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opendir() SOLVED with thanks in the last post


niche
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RE: http://php.net/manua...ion.readdir.php Please confirm that ...

$handle = opendir('e:/wamp/www/stk/lams');while (false !== ($entry = readdir($handle))) {}closedir($handle);

... means keep looping until $entry = readdir($handle) becomes false? If so, is it some unique property of opendir() that allows the of this kind of while loop? What might happen if I don't closedir(); ?

Edited by niche
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It means looping until $entry is false. The value of $entry is changed right before each such check to become equal to whatever readdir() returns.

If so, is it some unique property of opendir() that allows the of this kind of while loop?
It returns false on failure, and a failure occurs when there are no more folders left to be read.
What might happen if I don't closedir(); ?
Nothing terribly fatal. I think files and folders can't be added and removed between opendir() and closedir() (well, they can... but the script trying to add/delete will wait until closedir()), but closedir() is automatically called at the end of the script if you don't call it yourself anyway.
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Guest So Called

You got a handle when you used opendir(). You're using that handle to get all the items in the directory you opened, one at a time. Your quoted code needs to do something with each entry, something that you have missing in your example. There's nothing unique in that. It's the same as getting results from a MySQL query and then repeatedly accessing the rows the query returned. Nothing will happen if you don't close it. Until you close it you'll have just a bit more resources used (memory). When your script terminates all the resources will be returned to the system.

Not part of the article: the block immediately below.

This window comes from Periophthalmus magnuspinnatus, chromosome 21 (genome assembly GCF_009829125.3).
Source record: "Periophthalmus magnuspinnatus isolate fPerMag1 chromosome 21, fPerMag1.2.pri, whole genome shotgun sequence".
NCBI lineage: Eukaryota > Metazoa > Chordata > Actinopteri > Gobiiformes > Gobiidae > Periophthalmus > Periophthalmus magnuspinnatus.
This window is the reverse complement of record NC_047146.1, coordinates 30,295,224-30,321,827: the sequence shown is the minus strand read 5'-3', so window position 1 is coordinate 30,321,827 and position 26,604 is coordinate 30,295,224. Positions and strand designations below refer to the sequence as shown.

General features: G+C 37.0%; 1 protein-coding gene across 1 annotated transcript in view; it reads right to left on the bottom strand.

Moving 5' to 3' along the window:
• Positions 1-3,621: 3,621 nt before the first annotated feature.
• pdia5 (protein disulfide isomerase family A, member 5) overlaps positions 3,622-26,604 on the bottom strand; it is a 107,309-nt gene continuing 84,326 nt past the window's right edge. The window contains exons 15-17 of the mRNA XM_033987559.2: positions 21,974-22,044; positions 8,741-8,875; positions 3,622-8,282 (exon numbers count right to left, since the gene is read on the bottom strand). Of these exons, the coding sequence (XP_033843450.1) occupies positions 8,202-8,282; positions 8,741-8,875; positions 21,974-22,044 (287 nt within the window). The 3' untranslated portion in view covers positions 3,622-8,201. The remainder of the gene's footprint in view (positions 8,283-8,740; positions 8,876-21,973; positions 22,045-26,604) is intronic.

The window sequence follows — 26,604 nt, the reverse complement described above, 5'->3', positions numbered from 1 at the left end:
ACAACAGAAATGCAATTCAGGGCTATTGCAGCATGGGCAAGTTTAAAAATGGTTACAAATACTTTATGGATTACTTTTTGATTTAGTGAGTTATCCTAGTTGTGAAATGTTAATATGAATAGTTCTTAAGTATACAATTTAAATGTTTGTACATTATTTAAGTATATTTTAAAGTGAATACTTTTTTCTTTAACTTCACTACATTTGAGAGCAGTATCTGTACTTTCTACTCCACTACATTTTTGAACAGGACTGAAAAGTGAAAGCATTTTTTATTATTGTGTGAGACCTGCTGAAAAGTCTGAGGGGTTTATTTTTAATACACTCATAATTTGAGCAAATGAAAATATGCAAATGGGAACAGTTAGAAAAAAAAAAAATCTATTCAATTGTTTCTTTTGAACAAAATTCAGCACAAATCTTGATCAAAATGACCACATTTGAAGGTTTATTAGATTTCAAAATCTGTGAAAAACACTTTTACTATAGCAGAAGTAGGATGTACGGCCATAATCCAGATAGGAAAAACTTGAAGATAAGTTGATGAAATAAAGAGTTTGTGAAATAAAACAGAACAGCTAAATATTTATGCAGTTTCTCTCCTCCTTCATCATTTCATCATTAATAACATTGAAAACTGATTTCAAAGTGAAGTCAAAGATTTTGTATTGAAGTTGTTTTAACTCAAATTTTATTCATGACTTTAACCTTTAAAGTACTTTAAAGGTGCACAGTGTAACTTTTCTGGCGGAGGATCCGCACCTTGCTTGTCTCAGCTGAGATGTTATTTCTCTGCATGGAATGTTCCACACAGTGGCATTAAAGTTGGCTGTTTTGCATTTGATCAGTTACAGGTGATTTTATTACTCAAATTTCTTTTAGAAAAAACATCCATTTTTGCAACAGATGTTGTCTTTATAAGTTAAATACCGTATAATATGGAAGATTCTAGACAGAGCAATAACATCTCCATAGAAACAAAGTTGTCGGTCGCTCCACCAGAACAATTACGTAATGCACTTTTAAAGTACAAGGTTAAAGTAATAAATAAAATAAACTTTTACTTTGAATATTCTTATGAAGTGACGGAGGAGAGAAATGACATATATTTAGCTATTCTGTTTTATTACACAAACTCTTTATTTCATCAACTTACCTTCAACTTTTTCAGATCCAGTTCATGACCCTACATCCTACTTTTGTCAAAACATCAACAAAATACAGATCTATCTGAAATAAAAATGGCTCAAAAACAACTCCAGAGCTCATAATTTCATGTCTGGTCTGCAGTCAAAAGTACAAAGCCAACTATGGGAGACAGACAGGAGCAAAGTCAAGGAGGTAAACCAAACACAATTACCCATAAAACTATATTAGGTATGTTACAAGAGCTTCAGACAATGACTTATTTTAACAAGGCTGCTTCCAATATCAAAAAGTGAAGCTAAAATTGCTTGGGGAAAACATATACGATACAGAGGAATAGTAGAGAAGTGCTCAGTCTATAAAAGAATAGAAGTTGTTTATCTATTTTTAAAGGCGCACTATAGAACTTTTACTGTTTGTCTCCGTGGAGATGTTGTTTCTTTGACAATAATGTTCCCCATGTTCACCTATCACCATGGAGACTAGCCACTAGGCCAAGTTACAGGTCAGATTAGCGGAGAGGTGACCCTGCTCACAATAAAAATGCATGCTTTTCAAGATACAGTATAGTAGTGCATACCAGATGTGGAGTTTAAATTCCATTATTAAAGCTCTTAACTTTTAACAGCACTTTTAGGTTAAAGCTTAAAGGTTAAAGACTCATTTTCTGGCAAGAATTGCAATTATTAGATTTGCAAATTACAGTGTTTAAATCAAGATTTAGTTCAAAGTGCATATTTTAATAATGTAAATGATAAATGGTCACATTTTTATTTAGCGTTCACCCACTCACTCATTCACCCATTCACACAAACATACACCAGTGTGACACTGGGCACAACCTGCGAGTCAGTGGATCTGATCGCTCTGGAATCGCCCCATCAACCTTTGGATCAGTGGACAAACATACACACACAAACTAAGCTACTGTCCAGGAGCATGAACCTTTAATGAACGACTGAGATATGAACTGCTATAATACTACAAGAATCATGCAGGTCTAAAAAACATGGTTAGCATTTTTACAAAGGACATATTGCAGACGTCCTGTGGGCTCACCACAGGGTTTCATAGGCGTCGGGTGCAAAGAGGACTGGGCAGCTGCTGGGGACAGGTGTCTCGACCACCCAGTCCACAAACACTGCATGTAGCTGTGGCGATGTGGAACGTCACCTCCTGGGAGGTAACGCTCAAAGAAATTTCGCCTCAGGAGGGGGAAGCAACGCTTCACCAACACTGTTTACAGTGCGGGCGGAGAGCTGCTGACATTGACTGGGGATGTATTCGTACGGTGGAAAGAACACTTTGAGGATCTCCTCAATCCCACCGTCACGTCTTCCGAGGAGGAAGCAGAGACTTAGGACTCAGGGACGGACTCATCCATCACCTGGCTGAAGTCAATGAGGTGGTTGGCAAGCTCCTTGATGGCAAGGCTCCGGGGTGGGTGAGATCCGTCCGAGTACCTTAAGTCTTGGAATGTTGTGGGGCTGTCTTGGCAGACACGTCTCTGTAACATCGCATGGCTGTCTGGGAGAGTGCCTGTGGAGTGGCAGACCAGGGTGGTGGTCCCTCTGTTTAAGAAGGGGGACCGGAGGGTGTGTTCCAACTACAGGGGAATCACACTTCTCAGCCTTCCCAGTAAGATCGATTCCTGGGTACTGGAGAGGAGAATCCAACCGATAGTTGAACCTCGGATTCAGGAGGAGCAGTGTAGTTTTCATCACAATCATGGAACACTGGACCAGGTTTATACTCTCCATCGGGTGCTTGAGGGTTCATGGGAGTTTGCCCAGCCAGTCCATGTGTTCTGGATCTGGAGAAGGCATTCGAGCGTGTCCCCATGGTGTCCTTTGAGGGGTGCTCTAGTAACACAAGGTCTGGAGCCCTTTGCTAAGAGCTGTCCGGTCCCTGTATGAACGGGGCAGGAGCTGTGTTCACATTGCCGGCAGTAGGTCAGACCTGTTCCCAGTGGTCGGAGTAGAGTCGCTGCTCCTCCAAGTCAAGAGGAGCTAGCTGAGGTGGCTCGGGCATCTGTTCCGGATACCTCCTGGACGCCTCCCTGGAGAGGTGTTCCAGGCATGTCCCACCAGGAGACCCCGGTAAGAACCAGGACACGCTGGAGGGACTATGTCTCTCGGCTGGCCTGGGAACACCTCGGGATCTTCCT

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The manual goes on to say that this is the WRONG way to loop through that variable:

while ($entry = readdir($handle)) {	    echo "$entry\n";    }

Why's it wrong?

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Because PHP is loosely typed, and because of that, a completely valid string may be converted to a boolean false, thus causing the loop to end prematurely.Consider for example if you've named a folder "0". That is converted to a boolean false.

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If you're wondering about the structure of this condition: while (false !== ($entry = readdir($handle))) { Like in many languages, in PHP expressions generally get evaluated from right-to-left. So when PHP sees that condition the first thing it does is execute readdir, it saves the return value to $entry, and then it tests $entry against false. The value of an assignment statement is the value of the leftmost variable. So if you do this: echo $var = $a = 1 + $b = 2 * 3 / $c = 5; The echo statement will print the value of $var (with a side effect of $a, $b, and $c all getting defined with various values), because it is the leftmost value. So that expression in the while statement will first assign $entry to be the return value of readdir, and then compare $entry with false.

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The parentheses create sub-expressions in the larger expressions, but things still get evaluated from right to left (generally speaking, some operators are left to right). Multiple groups of parentheses will be evaluated from right to left, and the expressions inside the parentheses will follow the same rules.

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I found a lot of great info in this topic. Thanks to Boen Robot, So Called, justsomeguy, and Don E with this topic.

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